The idea behind the factions is that they are supposed to keep the peace which means that the ending of the novel is a little predictable particularly if you have read dystopian fiction before as most follow a similar sort of formula and there are other parts of the novel that I found a little predicatable as well (but I won’t say what because I don’t want to give spoilers). It’s also a little unbelievable that the instructors of Dauntless are so close in age to the initiates as you would think the people training the intiates would be older as they would have more experience being part of the faction but this is a minor detail and doesn’t detract from the enjoyment of the book. There were some parts with Tris and Four (her instructor) that were a little too teenage chick flick for me but the romance in this book was more sweet and chaste than in most teenage novels so it wasn’t too bad, and the romance was intertwined with the action rather than overshadowing the action and I liked that in this one respect Tris was still vulnerable as that’s quite relatable to a teenage girl. The book’s plot really only starts towards the end, it’s more of a character build-up and romance and introduction of the factions and the training for most of the book but it has enough action packed scenes to keep you engaged and wanting to read the sequel. I could have used a little more description of the world that Tris lives in though-I didn’t find I could imagine it as well as the worlds in some of the books I’ve read and the history of how factions came about is not explored as much as I would have liked-in The Hunger Games we know exactly how and why the Hunger Games occured whereas Divergent doesn’t really give many details as to how and why the factions occurred.

Four as a character was great-he was kind of a mix of everything, sweet yet tough and brave and mysterious and I look forward to learning more about him-we have a glimpse into his background but not much-that was something else I found with this book-I didn’t feel like I knew the characters very well by the end of it even Tris and some of the characters that I felt like I was starting to get to know were killed before I found out more (I won’t say which ones though). There is also no love triangle in this book which was a big plus since a lot of dystopian fiction has love triangles in them so that was refreshing!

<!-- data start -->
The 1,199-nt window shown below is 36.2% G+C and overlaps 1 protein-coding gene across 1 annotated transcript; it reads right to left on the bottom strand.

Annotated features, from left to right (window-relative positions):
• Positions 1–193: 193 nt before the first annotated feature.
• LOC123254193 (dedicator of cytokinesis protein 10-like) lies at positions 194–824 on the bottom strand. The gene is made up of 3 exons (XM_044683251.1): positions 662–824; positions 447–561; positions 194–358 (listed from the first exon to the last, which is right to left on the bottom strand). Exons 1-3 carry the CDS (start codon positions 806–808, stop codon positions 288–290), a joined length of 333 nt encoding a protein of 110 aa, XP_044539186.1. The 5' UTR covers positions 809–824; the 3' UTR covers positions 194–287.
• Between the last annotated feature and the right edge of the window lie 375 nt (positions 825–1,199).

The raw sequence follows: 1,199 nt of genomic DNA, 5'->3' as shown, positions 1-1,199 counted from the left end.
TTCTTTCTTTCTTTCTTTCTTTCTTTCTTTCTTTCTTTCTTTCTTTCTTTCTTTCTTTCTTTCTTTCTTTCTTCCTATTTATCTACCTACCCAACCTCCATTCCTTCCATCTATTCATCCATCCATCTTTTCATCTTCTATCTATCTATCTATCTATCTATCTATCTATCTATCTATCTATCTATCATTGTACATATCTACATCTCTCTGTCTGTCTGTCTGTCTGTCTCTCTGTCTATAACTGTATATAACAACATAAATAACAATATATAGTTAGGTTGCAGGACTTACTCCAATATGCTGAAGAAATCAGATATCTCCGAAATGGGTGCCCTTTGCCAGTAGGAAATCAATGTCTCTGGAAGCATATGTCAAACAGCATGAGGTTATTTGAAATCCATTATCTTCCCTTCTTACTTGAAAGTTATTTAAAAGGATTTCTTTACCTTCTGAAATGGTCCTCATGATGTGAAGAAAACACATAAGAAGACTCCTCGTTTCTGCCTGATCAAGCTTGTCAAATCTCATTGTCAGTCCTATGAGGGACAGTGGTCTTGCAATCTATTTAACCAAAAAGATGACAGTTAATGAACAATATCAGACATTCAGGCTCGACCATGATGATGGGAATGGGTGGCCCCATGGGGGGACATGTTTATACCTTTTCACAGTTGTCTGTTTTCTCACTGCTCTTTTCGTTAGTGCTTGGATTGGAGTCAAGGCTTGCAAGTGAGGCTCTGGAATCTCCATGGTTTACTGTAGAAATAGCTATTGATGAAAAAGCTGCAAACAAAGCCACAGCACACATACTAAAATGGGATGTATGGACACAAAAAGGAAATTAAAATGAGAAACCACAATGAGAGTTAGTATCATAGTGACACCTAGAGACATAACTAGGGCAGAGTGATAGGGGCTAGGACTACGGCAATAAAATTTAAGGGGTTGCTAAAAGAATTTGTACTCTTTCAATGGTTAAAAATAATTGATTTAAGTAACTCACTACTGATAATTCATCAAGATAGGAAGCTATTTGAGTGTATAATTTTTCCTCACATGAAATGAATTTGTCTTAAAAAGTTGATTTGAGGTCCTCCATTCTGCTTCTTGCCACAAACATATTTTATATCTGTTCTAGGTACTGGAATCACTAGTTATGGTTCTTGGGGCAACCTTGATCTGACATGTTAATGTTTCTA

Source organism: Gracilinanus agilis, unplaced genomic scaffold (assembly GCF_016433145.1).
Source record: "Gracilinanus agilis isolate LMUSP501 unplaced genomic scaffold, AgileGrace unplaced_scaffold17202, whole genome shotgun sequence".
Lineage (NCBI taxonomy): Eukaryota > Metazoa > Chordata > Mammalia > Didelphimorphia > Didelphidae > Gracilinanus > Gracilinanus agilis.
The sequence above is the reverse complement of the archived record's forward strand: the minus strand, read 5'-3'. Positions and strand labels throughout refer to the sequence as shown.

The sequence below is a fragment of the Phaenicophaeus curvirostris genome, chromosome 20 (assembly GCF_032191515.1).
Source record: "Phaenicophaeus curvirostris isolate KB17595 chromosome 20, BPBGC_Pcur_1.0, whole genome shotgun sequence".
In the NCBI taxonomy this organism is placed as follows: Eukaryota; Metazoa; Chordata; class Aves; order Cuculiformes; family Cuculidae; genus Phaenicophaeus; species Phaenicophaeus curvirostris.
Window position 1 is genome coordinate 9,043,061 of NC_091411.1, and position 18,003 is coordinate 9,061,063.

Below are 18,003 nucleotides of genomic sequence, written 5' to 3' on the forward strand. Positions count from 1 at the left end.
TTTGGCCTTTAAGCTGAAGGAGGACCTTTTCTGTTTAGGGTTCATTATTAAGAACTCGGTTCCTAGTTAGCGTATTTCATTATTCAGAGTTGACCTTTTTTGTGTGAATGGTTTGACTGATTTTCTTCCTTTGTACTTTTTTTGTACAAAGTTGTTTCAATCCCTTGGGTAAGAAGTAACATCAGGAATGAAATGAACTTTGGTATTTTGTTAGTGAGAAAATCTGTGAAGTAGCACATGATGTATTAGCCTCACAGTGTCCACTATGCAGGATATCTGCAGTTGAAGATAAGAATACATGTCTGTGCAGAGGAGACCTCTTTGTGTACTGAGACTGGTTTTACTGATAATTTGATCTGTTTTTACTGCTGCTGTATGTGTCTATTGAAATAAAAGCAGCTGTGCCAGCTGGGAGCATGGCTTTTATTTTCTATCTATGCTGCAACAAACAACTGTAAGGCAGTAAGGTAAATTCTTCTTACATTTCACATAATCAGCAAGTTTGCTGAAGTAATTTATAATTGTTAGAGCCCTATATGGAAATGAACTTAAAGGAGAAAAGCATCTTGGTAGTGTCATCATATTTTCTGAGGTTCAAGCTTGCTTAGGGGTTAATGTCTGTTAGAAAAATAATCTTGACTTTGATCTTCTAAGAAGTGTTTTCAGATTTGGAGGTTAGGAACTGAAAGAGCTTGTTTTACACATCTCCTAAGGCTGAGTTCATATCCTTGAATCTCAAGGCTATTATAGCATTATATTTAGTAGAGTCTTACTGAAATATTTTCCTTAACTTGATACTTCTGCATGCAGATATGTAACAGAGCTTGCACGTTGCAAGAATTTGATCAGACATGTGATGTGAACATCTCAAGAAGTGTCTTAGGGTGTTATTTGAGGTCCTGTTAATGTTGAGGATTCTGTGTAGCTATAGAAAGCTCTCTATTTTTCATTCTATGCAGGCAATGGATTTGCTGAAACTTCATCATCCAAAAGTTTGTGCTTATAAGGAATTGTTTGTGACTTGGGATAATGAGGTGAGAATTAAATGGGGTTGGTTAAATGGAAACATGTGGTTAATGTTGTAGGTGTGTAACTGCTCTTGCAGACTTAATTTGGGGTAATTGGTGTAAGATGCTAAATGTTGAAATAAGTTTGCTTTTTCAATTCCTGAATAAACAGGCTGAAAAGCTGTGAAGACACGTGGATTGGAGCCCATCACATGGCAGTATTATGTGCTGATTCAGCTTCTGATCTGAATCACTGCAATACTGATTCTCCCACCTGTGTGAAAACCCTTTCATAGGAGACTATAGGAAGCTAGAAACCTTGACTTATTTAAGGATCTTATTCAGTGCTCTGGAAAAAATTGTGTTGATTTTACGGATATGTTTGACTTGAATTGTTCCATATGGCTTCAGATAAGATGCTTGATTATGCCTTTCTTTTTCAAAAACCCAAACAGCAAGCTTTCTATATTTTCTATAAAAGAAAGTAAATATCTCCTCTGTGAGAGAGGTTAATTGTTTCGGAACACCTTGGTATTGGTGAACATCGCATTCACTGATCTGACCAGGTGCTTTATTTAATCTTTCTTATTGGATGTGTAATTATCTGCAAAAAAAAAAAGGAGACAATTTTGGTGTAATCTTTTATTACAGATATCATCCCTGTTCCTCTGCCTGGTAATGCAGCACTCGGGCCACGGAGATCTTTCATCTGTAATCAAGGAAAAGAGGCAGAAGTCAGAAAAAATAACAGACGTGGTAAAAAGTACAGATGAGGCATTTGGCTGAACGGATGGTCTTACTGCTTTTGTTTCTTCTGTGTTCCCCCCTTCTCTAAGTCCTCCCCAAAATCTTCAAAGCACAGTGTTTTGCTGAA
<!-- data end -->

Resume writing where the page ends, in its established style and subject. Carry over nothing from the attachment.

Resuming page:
Tris is far from perfect, she’s insecure and she questions who she is and what she is throughout the novel which is great because no one wants to read about the perfect girl, I like to read about characters who are flawed, but who you ultimately root for and it was nice to see her discovering new experiences in Dauntless that she was unable to have in Abnegation-I particularly like the part where she has a hamburger for the first time-I thought that was cute. I like the idea that the book questions whether one quality can define us and the nature of fear is also examined-the section with Tris’ fear landscape was one of my favourite parts of the book. I found the factions a little confusing at first and had to keep flicking back to see which one was which but I did get into it after a while.

I’m honestly not sure which faction I would choose if I was in the Divergent world-if I didn’t know how twisted they were I’d probably say Erudite because I love to read but since they are twisted I’m not entirely sure which one of the others I would fit into. I could see how Tris’ decision was difficult but it would have been more shocking if she had chosen Eridute, Candor or Amity than Dauntless as it is clear from the beginning that she is intrigued by the Dauntless. I also didn’t find it that obvious that it was Chicago where the book was set, maybe that’s just because I haven’t been there before.

Overall this book was quite a good read, with a lot of action and relatively good female heroine even though the plot is lacking for a considerable portion of the book. I will read the sequel but I would like to see more character development and world development and a better plot for the next book Insurgent.

My next book review will be of a book called Breathe by Sarah Crossan.

My Rating: 3/5